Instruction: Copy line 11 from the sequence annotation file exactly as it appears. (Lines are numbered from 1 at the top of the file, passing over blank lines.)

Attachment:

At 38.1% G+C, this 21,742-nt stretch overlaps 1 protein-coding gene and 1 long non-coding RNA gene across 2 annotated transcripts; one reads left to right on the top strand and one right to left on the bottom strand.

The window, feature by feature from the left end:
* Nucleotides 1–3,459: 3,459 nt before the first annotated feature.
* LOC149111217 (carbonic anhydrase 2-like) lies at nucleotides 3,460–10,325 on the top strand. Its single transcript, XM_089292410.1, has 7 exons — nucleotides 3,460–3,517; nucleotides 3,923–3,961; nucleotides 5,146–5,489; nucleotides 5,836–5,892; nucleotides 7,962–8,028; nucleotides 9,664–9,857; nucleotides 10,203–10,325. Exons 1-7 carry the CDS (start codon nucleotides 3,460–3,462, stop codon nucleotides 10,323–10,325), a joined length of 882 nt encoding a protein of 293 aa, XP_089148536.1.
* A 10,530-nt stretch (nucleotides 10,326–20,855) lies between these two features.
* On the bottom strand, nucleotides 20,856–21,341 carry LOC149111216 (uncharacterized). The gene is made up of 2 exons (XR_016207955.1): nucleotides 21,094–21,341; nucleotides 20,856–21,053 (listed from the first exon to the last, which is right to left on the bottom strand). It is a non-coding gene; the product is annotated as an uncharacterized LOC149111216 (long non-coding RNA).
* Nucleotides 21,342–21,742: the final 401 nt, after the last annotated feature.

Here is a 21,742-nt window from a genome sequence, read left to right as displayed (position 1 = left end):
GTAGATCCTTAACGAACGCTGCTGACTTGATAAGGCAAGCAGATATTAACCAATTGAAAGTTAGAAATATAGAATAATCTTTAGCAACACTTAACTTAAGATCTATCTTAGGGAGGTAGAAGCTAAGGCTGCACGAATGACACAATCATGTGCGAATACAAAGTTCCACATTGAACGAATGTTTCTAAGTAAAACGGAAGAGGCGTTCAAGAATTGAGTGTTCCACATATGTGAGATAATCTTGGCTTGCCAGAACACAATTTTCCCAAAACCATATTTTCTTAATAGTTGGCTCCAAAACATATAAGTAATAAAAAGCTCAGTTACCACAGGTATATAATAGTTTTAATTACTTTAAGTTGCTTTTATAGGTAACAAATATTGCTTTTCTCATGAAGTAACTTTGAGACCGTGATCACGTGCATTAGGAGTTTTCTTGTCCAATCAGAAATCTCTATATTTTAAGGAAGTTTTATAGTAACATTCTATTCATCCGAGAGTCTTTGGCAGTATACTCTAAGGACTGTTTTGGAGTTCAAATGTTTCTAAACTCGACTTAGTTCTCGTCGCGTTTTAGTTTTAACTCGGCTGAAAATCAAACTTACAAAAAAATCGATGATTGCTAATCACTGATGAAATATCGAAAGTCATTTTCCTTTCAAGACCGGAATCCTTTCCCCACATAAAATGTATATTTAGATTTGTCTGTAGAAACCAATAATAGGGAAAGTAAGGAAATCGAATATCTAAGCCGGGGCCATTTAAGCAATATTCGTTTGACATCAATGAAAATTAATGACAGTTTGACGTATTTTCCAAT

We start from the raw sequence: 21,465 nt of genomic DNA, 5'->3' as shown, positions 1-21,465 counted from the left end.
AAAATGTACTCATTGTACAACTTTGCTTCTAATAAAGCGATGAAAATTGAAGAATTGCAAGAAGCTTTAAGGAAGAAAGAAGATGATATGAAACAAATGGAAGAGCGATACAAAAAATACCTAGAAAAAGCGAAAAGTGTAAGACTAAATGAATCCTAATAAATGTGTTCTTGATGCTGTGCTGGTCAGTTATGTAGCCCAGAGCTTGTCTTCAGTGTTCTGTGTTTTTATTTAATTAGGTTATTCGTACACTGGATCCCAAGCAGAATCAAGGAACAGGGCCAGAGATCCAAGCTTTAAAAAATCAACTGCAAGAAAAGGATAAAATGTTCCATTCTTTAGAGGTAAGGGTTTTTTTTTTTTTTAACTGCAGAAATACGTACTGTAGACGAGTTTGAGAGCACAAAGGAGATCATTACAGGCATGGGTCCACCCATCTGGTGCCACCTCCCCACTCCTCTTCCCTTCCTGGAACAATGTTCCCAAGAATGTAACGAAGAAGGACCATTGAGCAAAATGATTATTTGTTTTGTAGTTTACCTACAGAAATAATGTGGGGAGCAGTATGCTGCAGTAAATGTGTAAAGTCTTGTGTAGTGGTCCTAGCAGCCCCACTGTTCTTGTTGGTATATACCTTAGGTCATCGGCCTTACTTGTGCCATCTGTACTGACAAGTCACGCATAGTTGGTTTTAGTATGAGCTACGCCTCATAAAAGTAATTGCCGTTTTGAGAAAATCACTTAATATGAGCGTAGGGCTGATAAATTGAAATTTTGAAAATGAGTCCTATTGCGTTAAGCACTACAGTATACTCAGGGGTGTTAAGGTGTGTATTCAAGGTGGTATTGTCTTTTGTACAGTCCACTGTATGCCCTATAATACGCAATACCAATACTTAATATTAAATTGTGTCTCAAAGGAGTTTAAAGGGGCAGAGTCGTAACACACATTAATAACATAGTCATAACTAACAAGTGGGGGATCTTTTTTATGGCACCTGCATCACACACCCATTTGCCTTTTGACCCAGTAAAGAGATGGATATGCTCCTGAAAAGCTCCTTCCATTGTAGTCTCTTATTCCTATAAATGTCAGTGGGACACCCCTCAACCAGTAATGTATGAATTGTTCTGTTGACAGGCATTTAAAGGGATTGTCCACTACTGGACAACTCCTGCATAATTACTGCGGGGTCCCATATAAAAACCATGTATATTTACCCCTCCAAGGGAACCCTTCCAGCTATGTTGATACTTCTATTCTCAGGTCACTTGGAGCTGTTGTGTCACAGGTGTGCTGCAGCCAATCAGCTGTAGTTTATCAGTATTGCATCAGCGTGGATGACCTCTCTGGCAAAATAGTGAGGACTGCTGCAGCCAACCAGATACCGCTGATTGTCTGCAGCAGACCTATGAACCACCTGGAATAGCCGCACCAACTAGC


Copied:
AAAATGTACTCATTGTACAACTTTGCTTCTAATAAAGCGATGAAAATTGAAGAATTGCAAGAAGCTTTAAGGAAGAAAGAAGATGATATGAAACAAATGGAAGAGCGATACAAAAAATACCTAGAAAAAGCGAAAAGTGTAAGACTAAATGAATCCTAATAAATGTGTTCTTGATGCTGTGCTGGTCAGTTATGTAGCCCAGAGCTTGTCTTCAGTGTTCTGTGTTTTTATTTAATTAGGTTATTCGTACACTGGATCCCAAGCAGAATCAAGGAACAGGGCCAGAGATCCAAGCTTTAAAAAATCAACTGCAAGAAAAGGATAAAATGTTCCATTCTTTAGAGGTAAGGGTTTTTTTTTTTTTTAACTGCAGAAATACGTACTGTAGACGAGTTTGAGAGCACAAAGGAGATCATTACAGGCATGGGTCCACCCATCTGGTGCCACCTCCCCACTCCTCTTCCCTTCCTGGAACAATGTTCCCAAGAATGTAACGAAGAAGGACCATTGAGCAAAATGATTATTTGTTTTGTAGTTTACCTACAGAAATAATGTGGGGAGCAGTATGCTGCAGTAAATGTGTAAAGTCTTGTGTAGTGGTCCTAGCAGCCCCACTGTTCTTGTTGGTATATACCTTAGGTCATCGGCCTTACTTGTGCCATCTGTACTGACAAGTCACGCATAGTTGGTTTTAGTATGAGCTACGCCTCATAAAAGTAATTGCCGTTTTGAGAAAATCACTTAATATGAGCGTAGGGCTGATAAATTGAAATTTTGAAAATGAGTCCTATTGCGTTAAGCACTACAGTATACTCAGGGGTGTTAAGGTGTGTATTCAAGGTGGTATTGTCTTTTGTACAGTCCACTGTATGCCCTATAATACGCAATACCAATACTTAATATTAAATTGTGTCTCAAAGGAGTTTAAAGGGGCAGAGTCGTAACACACATTAATAACATAGTCATAACTAACAAGTGGGGGATCTTTTTTATGGCACCTGCATCACACACCCATTTGCCTTTTGACCCAGTAAAGAGATGGATATGCTCCTGAAAAGCTCCTTCCATTGTAGTCTCTTATTCCTATAAATGTCAGTGGGACACCCCTCAACCAGTAATGTATGAATTGTTCTGTTGACAGGCATTTAAAGGGATTGTCCACTACTGGACAACTCCTGCATAATTACTGCGGGGTCCCATATAAAAACCATGTATATTTACCCCTCCAAGGGAACCCTTCCAGCTATGTTGATACTTCTATTCTCAGGTCACTTGGAGCTGTTGTGTCACAGGTGTGCTGCAGCCAATCAGCTGTAGTTTATCAGTATTGCATCAGCGTGGATGACCTCTCTGGCAAAATAGTGAGGACTGCTGCAGCCAACCAGATACCGCTGATTGTCTGCAGCAGACCTATGAACCACCTGGAATAGCCGCACCAACTAGC